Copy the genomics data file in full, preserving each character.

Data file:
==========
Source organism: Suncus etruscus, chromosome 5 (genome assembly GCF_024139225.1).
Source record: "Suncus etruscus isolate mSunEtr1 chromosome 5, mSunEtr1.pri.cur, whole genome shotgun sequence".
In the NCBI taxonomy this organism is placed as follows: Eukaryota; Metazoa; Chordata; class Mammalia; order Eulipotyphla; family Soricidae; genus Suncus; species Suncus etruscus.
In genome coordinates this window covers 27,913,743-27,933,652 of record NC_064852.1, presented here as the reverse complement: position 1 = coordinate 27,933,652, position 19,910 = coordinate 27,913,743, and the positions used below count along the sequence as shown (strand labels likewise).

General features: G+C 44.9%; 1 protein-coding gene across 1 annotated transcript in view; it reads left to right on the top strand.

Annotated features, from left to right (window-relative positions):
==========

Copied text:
Source organism: Suncus etruscus, chromosome 5 (genome assembly GCF_024139225.1).
Source record: "Suncus etruscus isolate mSunEtr1 chromosome 5, mSunEtr1.pri.cur, whole genome shotgun sequence".
In the NCBI taxonomy this organism is placed as follows: Eukaryota; Metazoa; Chordata; class Mammalia; order Eulipotyphla; family Soricidae; genus Suncus; species Suncus etruscus.
In genome coordinates this window covers 27,913,743-27,933,652 of record NC_064852.1, presented here as the reverse complement: position 1 = coordinate 27,933,652, position 19,910 = coordinate 27,913,743, and the positions used below count along the sequence as shown (strand labels likewise).

General features: G+C 44.9%; 1 protein-coding gene across 1 annotated transcript in view; it reads left to right on the top strand.

Annotated features, from left to right (window-relative positions):